Treviño Morales was arrested in Nuevo Laredo, Mexico on July 15th, 2013.
Whatever the explanation, one thing is certain: The drug war isn’t a fight pitting “the government” against “the cartels,” the good guys against the bad. In some cases, they are one and the same. As Robert Saviano argues in a forthcoming book Narcoland: The Mexican Drug Lords and their Godfathers, the war on drugs “has been nothing more than a blood battle between feuding fiefdoms. A war between one, often corrupt, part of the state against another corrupt part of the state. Hence, the war on drugs has not been a war on criminal cartels, nor did it weaken the strength of the cartels. On the contrary, it strengthened it.”
The second problem is political. Phillips is absolutely correct to suggest that market dynamics directly affect the power of organized crime. But while he speaks in vague generalities about these dynamics (“If U.S. demand were substantially reduced, or alternate supply sources arose, this could diminish Mexican DTOs’ income and therefore influence”), he refuses to address the most important variable in the criminal marketplace—prohibition. Instead, he advocates for a law-and-order approach of aggressively confronting the most violent criminal actors, a strategy which effectively doubles down on the failed policies of Felipe Calderon. You can’t kill an illicit market. You can, however, effectively regulate it through legalization and, in all likelihood, reduce violence along the way.
This possibility, though, is currently off the high table of international relations, and for strictly political reasons. Until legalization becomes a matter of serious consideration amongst policymakers in Mexico and, more importantly, the United States, there’s not much left to do than continue playing whack-a-mole with the heavy hammer of military force—a bloody and ineffective approach to be sure. Instead of trying to tweak bad policy, experts could spend their time more valuably by thinking through the problems and possibilities following the end of prohibition. Good theory and data should lead to good arguments, which might help shift the political ground on which international prohibition currently stands firm.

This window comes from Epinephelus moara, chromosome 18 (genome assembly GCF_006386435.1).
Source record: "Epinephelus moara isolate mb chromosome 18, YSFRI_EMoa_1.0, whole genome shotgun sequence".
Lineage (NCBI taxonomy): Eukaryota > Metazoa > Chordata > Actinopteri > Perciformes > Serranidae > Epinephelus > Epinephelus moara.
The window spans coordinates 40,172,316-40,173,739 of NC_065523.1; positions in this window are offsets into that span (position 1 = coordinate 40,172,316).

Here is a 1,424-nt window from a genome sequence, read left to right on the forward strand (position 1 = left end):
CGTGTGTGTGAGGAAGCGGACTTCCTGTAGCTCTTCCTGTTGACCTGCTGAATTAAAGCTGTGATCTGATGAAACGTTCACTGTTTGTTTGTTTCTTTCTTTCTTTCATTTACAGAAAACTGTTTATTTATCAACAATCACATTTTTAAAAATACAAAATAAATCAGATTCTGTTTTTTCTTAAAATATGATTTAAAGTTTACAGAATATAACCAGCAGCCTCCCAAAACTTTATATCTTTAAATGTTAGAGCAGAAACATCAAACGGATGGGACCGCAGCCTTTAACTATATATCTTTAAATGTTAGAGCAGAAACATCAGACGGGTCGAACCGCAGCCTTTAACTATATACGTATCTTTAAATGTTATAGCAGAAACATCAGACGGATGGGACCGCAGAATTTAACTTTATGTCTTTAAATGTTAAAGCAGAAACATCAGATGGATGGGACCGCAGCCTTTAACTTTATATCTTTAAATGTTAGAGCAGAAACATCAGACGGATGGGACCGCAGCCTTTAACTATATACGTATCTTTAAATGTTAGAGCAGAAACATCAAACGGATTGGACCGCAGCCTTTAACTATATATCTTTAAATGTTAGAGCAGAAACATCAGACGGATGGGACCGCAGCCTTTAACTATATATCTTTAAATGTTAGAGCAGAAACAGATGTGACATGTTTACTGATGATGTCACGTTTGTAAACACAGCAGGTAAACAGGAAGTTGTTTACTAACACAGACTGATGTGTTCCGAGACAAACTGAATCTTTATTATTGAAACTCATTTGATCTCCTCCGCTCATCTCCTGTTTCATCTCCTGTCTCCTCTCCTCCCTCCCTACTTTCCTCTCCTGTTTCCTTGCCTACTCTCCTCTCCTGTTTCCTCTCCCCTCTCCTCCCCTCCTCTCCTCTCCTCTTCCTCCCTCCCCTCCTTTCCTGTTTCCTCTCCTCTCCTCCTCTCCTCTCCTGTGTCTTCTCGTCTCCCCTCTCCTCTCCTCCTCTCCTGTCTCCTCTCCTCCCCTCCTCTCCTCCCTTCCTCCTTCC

The third problem is philosophical. If the possibilities for legalization are little to none, the question needs to be asked: What role for the state in a violent democracy? One answer has already been highlighted above. It’s the one paraded through the op-ed pages and reporting of American media outlets and in the analysis of centrist think tanks. The state, according to this view, is the guardian of law and order, and should behave accordingly by stemming illicit drug flows and capturing or killing the captains of criminal industry. But if law and order approaches don’t work, and the state can’t be trusted to impartially administer justice or meaningfully reform itself from within, continuing to have faith in it doesn’t make much sense.
A better approach would be to seriously map the landscape of Mexican civil society, and begin identifying ways to support its development and capacity. This may seem like common sense, but with the exception of a few scholars like John Ackerman, analysts haven’t consistently made the point. Civil society is noticeably absent in discussions of Mexico’s current predicament, and where it does feature, it still plays second fiddle to the hope that recent elections have ushered in better governments than in years past. This shouldn’t be allowed to continue. While the pathologies of state power in Mexico are seemingly resilient to top-down efforts of reform, Mexico exhibits a remarkable history of change from the bottom-up. There’s no reason why that tradition can’t continue into the future.
The urgency of coming to terms with these problems couldn’t be more apparent. Mexican security forces can capture and kill a thousand more capos just like Miguel Angel Treviño Morales, but the stream of potential replacements—and the politicians, judges and cops ready to protect them for a price—is endless and will not subside so long as obscene fortunes can be won by successfully playing the drug game. Still, there’s hope. Progress can be realized, but only if there’s a sea change in mainstream thinking about the Mexican drug trade and the policies it engenders. Until then, its business as usual on the ground and in the commentariat, where flawed analysis all too often masquerades as informed comment.